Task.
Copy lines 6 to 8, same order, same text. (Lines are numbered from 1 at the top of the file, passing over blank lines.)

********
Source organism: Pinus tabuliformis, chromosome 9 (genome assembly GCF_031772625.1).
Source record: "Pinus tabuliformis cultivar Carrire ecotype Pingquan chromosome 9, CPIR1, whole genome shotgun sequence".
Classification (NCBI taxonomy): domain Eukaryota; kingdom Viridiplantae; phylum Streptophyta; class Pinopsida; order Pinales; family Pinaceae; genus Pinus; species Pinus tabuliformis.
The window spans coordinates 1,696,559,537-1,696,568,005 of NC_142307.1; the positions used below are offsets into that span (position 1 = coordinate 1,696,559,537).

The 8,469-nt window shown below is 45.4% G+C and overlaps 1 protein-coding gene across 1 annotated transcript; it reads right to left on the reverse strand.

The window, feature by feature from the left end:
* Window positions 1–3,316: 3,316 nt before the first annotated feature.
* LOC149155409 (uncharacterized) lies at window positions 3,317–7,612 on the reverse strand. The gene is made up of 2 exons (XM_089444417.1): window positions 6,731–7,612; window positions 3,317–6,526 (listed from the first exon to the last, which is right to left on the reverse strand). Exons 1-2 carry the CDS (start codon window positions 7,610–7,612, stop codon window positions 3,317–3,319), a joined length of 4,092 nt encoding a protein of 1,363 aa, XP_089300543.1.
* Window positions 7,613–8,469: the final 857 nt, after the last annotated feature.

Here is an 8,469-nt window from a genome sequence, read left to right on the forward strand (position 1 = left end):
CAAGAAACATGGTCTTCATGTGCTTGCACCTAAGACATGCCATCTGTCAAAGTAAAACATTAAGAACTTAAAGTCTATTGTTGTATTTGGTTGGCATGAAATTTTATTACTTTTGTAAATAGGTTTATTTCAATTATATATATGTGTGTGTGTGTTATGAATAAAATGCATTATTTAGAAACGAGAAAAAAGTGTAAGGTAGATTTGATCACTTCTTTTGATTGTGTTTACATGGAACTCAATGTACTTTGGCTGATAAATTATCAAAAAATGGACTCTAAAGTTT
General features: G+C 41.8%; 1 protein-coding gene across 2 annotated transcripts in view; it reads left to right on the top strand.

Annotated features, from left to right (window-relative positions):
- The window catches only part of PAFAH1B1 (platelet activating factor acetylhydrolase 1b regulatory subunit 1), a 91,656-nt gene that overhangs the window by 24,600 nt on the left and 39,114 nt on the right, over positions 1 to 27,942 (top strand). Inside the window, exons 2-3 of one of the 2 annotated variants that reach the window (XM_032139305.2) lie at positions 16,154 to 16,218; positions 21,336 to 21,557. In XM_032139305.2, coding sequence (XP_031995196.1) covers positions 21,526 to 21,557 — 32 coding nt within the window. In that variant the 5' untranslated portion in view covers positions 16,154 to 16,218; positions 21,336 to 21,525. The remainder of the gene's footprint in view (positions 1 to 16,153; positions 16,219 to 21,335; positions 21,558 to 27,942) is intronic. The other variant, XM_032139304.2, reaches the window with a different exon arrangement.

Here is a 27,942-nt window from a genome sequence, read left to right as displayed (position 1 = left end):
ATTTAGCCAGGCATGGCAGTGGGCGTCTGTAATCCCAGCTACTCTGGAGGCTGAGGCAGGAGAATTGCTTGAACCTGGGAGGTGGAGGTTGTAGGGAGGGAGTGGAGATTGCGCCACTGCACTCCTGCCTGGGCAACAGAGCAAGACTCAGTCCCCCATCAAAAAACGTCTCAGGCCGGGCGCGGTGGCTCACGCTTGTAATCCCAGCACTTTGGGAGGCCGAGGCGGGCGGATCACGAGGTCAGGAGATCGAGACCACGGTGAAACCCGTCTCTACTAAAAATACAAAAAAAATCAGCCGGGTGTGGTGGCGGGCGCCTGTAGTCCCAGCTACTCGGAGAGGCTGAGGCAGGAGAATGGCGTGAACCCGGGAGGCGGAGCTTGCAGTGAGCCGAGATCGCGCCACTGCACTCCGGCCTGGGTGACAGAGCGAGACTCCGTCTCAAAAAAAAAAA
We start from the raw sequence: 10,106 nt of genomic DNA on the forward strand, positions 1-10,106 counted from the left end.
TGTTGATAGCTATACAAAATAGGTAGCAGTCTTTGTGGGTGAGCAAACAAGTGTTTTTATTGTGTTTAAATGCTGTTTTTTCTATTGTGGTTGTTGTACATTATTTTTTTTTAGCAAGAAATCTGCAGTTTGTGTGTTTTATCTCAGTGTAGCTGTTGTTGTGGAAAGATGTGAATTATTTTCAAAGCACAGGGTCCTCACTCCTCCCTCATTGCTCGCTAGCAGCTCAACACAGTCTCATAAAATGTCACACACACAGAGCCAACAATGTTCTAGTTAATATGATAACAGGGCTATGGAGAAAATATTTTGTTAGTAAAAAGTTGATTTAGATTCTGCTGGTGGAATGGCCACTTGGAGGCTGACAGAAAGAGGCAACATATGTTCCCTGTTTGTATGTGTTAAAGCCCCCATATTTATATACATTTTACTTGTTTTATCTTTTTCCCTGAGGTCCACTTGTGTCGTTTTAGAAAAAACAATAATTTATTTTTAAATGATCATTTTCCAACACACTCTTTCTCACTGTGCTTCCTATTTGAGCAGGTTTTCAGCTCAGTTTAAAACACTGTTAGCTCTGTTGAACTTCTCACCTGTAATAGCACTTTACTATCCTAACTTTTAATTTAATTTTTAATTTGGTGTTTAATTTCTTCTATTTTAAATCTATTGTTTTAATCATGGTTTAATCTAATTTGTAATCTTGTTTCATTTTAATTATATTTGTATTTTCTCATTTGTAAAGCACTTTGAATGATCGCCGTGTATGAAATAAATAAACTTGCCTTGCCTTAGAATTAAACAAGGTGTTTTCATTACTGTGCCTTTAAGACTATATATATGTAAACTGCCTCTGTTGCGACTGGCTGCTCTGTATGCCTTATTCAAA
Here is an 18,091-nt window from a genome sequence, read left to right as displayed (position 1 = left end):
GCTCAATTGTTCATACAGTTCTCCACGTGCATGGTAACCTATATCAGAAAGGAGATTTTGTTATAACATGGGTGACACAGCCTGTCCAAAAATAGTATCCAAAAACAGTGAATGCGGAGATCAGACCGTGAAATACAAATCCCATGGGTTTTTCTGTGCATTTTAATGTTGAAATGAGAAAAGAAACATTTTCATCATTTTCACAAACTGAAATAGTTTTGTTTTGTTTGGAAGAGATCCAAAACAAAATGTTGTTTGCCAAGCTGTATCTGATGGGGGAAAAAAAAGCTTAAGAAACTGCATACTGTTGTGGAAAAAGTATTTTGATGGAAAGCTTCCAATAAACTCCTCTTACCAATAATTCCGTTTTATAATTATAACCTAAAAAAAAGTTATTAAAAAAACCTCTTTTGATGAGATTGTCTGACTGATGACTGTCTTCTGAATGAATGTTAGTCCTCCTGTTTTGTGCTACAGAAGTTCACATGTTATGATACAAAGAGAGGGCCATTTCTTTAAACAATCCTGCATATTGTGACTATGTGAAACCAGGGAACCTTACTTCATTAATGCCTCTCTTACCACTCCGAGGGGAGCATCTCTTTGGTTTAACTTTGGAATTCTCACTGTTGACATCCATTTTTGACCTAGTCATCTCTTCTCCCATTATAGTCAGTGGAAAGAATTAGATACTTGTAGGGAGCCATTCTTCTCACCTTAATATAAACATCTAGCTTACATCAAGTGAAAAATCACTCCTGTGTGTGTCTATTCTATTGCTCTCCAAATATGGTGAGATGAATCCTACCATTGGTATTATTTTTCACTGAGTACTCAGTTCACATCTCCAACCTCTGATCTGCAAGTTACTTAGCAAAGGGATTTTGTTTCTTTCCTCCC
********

The window, feature by feature from the left end:
* Window positions 1–3,316: 3,316 nt before the first annotated feature.
* LOC149155409 (uncharacterized) lies at window positions 3,317–7,612 on the reverse strand. The gene is made up of 2 exons (XM_089444417.1): window positions 6,731–7,612; window positions 3,317–6,526 (listed from the first exon to the last, which is right to left on the reverse strand). Exons 1-2 carry the CDS (start codon window positions 7,610–7,612, stop codon window positions 3,317–3,319), a joined length of 4,092 nt encoding a protein of 1,363 aa, XP_089300543.1.